Black seed oil is derived from the Nigella sativa plant. An ancient shrub, the Nigella sativa plant’s origins can be traced back to the ancient Middle East. Seeds of the plant and a flask of black seed oil were found in the tomb of Egypt’s Pharaoh Tutankhamun. Historically, physicians such as the Persian Avicenna used black seeds to treat dyspnea as he outlined in his book Canon Medicine. Islam’s prophet Muhammad recommended the use of black seeds to his followers. “Use the Black Seed for indeed, it is a cure for all diseases except death,” stated Prophet Muhammad 1400 years ago in the Saheeh al-Bukhari 7:591.

The seeds of the Nigella sativa taste like a combination of oregano, black pepper, and onions. They are typically dry-roasted and used to flavor vegetable dishes, curry, poultry, bread, and salads. The seeds are a key ingredient in Armenian string cheese commonly called ‘majdouleh or majidoul’ and Bengali naan bread.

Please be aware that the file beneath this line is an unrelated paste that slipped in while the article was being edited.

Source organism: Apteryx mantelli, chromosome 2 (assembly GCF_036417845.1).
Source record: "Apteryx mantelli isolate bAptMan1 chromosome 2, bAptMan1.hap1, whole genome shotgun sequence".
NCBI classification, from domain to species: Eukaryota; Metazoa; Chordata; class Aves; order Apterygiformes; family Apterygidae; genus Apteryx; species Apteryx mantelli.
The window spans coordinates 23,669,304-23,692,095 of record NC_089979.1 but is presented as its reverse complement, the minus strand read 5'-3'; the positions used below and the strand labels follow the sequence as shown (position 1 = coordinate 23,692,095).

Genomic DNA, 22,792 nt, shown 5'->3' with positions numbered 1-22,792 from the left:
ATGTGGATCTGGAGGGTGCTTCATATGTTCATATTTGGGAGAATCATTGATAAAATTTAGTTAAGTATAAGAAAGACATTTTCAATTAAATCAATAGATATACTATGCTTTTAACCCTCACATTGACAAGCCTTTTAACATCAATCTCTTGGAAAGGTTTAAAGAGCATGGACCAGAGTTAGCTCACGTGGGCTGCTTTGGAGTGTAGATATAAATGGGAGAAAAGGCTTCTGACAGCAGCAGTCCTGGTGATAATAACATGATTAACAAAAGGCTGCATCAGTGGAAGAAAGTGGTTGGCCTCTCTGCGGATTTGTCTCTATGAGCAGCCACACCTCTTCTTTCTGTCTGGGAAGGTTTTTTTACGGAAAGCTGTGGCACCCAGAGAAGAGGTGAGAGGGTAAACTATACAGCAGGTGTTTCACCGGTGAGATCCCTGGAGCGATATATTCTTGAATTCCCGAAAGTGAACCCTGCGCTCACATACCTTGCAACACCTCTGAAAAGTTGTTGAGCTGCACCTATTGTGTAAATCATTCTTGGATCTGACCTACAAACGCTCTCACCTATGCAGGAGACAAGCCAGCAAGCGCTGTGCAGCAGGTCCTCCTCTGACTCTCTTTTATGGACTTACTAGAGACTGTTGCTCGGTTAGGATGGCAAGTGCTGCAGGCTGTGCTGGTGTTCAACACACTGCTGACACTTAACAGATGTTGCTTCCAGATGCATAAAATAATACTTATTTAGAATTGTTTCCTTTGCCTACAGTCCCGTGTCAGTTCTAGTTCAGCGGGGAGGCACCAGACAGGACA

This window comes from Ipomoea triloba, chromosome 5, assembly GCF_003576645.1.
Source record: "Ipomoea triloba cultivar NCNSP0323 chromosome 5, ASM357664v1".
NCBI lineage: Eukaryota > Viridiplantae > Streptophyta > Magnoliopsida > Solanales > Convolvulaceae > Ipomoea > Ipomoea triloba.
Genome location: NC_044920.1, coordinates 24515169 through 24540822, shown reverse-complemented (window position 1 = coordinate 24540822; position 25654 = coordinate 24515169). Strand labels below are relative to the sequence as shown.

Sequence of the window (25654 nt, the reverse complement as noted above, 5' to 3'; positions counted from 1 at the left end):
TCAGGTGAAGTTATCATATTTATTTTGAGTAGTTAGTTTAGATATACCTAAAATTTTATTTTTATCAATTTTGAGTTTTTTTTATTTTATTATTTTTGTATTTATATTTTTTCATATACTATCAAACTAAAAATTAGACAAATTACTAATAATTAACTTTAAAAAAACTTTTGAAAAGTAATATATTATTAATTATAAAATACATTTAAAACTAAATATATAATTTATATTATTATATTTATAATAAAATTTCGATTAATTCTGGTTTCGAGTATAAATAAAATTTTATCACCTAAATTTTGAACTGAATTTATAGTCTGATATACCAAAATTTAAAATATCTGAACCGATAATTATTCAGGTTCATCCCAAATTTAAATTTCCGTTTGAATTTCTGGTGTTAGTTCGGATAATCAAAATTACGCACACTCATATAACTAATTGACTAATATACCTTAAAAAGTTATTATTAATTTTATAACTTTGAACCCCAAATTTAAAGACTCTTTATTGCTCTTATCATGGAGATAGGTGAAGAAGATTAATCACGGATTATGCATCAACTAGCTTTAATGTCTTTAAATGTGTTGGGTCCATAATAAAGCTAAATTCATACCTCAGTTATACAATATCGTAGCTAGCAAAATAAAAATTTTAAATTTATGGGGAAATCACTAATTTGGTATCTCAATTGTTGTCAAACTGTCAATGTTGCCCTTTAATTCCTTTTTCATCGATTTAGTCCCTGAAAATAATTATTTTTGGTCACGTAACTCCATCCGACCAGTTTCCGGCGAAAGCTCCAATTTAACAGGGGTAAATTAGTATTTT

Extracting Black Seed Oil

Nigella sativa seeds are small, black and slightly curved. Their overall texture is rough. The seeds are hard and the oil is relatively difficult to extract.

A single Nigella sativa seed contains approximately 35 to 40 percent oil. The oil is frequently extracted by pressing the seeds using a modern oil pressing machine. Prior to extracting the oil, the seeds are allowed to dry before being running through the oil press.The rich oil can also be extracted using solvent extraction methods or a simple, traditional cold-press. The black cumin seed oil is ready to be used immediately after extraction.